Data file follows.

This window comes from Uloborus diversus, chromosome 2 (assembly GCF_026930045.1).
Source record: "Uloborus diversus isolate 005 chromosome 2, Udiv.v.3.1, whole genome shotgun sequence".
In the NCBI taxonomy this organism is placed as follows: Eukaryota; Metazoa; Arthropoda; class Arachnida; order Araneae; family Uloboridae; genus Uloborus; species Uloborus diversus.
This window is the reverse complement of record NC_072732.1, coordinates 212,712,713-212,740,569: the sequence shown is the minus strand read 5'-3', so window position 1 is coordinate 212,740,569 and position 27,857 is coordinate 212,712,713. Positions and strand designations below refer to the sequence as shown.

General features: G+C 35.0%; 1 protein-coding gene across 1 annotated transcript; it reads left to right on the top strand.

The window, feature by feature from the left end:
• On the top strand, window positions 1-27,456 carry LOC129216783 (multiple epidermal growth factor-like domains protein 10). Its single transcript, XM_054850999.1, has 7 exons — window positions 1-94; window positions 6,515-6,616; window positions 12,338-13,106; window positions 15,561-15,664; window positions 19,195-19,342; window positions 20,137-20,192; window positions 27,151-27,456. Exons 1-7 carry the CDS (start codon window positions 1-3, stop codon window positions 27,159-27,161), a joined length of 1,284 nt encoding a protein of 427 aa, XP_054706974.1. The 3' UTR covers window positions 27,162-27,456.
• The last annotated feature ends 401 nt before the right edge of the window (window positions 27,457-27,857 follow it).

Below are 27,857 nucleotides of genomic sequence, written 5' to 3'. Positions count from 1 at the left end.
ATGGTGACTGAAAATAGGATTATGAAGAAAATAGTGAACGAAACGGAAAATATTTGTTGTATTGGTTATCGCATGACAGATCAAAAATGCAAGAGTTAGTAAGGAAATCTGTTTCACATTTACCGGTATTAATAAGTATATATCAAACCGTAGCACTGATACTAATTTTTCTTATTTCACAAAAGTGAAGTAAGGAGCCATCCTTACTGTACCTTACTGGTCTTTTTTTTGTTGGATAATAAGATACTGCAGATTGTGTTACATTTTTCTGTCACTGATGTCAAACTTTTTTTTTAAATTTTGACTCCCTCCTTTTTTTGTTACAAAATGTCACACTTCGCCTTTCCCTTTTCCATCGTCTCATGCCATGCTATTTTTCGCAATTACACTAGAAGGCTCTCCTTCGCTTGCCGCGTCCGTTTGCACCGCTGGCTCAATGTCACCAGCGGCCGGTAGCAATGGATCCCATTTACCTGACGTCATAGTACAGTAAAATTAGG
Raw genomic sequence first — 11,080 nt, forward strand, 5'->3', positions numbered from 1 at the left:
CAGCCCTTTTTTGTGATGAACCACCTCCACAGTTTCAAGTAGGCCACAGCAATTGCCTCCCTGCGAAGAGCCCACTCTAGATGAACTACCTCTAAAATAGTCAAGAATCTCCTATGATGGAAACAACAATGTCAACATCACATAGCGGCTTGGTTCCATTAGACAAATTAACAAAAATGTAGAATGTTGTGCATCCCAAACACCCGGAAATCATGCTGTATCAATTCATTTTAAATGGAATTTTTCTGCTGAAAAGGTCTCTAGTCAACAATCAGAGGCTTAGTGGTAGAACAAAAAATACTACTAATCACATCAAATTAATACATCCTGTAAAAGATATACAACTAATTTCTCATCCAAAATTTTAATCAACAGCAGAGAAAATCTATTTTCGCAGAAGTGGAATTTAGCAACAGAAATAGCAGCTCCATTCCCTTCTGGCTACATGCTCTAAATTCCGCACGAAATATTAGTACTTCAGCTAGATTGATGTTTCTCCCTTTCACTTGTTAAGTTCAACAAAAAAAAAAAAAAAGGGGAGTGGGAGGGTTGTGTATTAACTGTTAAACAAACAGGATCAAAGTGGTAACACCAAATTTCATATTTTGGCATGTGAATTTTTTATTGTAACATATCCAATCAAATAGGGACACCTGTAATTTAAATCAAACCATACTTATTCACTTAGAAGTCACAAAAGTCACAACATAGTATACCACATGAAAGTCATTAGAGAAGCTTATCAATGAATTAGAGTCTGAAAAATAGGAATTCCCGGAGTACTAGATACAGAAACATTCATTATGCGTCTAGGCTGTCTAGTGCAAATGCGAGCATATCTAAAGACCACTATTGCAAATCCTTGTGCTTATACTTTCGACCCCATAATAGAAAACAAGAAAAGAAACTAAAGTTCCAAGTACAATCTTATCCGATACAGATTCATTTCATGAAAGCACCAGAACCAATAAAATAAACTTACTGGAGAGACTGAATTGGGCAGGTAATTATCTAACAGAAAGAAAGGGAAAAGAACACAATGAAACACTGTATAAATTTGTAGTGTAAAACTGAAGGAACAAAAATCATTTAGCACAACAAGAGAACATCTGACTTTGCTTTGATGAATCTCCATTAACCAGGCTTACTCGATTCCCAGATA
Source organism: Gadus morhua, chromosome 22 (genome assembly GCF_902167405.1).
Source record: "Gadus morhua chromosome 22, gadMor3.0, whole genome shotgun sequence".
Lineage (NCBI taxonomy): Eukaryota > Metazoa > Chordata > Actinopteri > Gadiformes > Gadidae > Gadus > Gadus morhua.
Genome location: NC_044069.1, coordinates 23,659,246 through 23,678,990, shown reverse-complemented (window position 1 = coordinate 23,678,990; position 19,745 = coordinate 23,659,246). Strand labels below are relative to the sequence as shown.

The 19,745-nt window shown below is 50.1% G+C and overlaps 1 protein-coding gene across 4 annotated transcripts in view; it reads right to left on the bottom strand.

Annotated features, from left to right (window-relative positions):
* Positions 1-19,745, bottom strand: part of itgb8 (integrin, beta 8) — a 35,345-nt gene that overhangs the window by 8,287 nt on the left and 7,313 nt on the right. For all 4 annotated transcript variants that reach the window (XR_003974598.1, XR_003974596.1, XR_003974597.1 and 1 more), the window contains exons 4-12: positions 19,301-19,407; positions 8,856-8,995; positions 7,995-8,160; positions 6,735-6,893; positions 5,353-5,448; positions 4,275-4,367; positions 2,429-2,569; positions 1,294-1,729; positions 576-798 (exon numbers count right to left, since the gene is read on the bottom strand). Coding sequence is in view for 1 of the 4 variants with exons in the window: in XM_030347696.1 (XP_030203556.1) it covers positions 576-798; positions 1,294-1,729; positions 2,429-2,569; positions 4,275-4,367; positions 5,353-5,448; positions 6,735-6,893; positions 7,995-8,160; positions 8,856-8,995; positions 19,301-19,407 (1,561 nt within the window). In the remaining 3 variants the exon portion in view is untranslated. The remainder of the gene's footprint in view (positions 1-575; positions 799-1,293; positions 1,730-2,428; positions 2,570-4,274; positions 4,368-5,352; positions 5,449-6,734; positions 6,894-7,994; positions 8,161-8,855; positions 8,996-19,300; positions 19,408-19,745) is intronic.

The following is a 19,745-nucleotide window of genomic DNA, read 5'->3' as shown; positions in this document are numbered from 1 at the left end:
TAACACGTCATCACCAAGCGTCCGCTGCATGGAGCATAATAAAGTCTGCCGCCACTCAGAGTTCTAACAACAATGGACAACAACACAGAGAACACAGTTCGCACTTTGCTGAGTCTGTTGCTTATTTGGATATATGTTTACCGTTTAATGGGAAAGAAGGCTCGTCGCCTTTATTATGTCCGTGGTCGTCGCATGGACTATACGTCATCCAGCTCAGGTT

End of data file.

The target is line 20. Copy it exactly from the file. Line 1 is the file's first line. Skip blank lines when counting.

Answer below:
The following is a 19,745-nucleotide window of genomic DNA, read 5'->3' as shown; positions in this document are numbered from 1 at the left end: